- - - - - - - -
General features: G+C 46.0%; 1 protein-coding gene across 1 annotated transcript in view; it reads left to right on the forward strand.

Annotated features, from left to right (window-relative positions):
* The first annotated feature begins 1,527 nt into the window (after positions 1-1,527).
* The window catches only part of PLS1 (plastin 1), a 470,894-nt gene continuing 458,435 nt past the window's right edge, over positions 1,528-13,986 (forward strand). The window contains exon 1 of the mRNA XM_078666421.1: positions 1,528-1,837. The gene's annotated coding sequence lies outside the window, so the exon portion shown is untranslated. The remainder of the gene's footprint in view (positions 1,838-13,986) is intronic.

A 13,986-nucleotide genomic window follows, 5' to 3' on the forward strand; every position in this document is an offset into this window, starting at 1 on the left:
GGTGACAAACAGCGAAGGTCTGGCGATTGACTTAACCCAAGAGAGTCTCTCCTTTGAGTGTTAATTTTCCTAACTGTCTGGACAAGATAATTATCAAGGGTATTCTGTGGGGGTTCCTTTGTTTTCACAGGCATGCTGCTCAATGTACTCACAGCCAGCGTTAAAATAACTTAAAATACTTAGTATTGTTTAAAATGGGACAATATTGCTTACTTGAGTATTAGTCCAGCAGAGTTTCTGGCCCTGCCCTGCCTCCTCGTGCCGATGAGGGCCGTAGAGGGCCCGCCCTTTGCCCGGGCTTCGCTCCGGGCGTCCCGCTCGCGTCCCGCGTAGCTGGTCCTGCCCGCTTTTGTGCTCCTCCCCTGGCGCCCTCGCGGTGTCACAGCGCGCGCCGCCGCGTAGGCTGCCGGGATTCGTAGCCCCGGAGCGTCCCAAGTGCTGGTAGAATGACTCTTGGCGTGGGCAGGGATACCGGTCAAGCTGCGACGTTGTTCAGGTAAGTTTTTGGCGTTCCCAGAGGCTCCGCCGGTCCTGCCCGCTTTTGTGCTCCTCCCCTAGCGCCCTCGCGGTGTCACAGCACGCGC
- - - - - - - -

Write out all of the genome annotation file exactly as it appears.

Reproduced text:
General features: G+C 46.0%; 1 protein-coding gene across 1 annotated transcript in view; it reads left to right on the forward strand.

Annotated features, from left to right (window-relative positions):
* The first annotated feature begins 1,527 nt into the window (after positions 1-1,527).
* The window catches only part of PLS1 (plastin 1), a 470,894-nt gene continuing 458,435 nt past the window's right edge, over positions 1,528-13,986 (forward strand). The window contains exon 1 of the mRNA XM_078666421.1: positions 1,528-1,837. The gene's annotated coding sequence lies outside the window, so the exon portion shown is untranslated. The remainder of the gene's footprint in view (positions 1,838-13,986) is intronic.

A 13,986-nucleotide genomic window follows, 5' to 3' on the forward strand; every position in this document is an offset into this window, starting at 1 on the left:
GGTGACAAACAGCGAAGGTCTGGCGATTGACTTAACCCAAGAGAGTCTCTCCTTTGAGTGTTAATTTTCCTAACTGTCTGGACAAGATAATTATCAAGGGTATTCTGTGGGGGTTCCTTTGTTTTCACAGGCATGCTGCTCAATGTACTCACAGCCAGCGTTAAAATAACTTAAAATACTTAGTATTGTTTAAAATGGGACAATATTGCTTACTTGAGTATTAGTCCAGCAGAGTTTCTGGCCCTGCCCTGCCTCCTCGTGCCGATGAGGGCCGTAGAGGGCCCGCCCTTTGCCCGGGCTTCGCTCCGGGCGTCCCGCTCGCGTCCCGCGTAGCTGGTCCTGCCCGCTTTTGTGCTCCTCCCCTGGCGCCCTCGCGGTGTCACAGCGCGCGCCGCCGCGTAGGCTGCCGGGATTCGTAGCCCCGGAGCGTCCCAAGTGCTGGTAGAATGACTCTTGGCGTGGGCAGGGATACCGGTCAAGCTGCGACGTTGTTCAGGTAAGTTTTTGGCGTTCCCAGAGGCTCCGCCGGTCCTGCCCGCTTTTGTGCTCCTCCCCTAGCGCCCTCGCGGTGTCACAGCACGCGC